The main reasons you will need to think about print orientation is for aesthetics, strength, and supports.
- With FDM printing you will get the greatest amount of detail in the Z direction. (The vertical direction) The reason that is, is due to the how a printer is constructed. The standard nozzle diameter is 0.4 mm but in the Z you can have layer heights of 0.1 mm or smaller. That is a gain of 75% or more detail. The down side to this is it usually takes longer to print and is overall weaker.
- Strength is the next thing to keep in mind. When you are trying to decide the best orientation based on strength, it is best to think of a 3d print like a piece wood. The layer lines in a 3d print act like the grain structures in wood. The layers of a 3d print will all ways be the weakest part of your model. You wouldn't build a bridge with vertical end grain so you shouldn't do the same with a 3d print. Ideally you would want your grain to be perpendicular to the load. This isn't always possible in a signal print so if strength is something you're after, it might be best to break up your model with that in mind.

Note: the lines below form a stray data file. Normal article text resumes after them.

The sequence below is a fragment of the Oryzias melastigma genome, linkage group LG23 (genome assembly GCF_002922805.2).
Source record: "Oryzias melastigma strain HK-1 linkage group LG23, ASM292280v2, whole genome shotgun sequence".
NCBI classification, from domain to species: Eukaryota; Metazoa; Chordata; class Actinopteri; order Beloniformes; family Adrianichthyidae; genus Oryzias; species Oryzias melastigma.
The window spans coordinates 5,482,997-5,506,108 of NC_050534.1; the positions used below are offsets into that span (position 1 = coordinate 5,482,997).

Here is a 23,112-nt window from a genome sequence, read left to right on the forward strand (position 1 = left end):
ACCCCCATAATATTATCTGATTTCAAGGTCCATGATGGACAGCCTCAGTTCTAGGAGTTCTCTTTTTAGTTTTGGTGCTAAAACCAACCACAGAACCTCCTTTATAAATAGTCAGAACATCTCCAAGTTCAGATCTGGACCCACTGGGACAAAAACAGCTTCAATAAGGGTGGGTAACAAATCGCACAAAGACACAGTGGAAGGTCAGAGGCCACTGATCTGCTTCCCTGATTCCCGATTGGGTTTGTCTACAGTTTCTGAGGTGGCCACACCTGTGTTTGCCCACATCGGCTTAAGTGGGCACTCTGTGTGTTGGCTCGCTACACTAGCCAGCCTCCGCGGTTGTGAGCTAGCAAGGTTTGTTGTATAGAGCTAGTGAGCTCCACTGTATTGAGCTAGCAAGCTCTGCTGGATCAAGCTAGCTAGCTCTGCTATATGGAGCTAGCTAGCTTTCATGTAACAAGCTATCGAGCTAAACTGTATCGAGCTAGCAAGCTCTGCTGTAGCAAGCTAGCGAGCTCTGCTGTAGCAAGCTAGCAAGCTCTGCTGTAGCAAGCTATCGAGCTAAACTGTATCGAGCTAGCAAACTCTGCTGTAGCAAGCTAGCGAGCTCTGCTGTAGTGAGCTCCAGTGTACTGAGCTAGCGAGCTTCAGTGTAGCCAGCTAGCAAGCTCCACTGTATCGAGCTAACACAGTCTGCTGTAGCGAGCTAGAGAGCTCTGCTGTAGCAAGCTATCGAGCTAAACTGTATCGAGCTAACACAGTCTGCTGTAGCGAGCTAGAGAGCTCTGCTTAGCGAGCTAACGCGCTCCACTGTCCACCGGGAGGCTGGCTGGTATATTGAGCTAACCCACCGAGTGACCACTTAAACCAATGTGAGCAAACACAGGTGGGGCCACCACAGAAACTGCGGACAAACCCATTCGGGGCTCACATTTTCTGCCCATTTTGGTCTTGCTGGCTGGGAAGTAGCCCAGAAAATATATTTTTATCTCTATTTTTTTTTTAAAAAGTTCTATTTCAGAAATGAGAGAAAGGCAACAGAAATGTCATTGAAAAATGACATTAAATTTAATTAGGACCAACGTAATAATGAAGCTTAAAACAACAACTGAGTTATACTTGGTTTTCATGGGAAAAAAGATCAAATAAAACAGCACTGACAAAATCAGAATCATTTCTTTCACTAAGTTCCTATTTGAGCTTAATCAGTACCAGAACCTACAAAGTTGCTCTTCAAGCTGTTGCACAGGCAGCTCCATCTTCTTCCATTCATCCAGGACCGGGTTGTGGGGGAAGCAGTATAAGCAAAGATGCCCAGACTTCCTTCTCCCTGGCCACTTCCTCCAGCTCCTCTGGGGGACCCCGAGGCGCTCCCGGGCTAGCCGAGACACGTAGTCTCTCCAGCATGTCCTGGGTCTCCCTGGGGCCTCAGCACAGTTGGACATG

- In an ideal world you should always aim for zero support structures to cut down on printing time and post processing but that is usually easier said than done. Some tips for designing files that don't need supports is to avoid overhangs (Features that angle out more that 60 degrees or features thatl start printing in midair before joining your part) and use bridging to your advantage. Sometimes supports are impossible to avoid but if you rotate your model sometimes you can limit the amount of support your will need to generate and remove.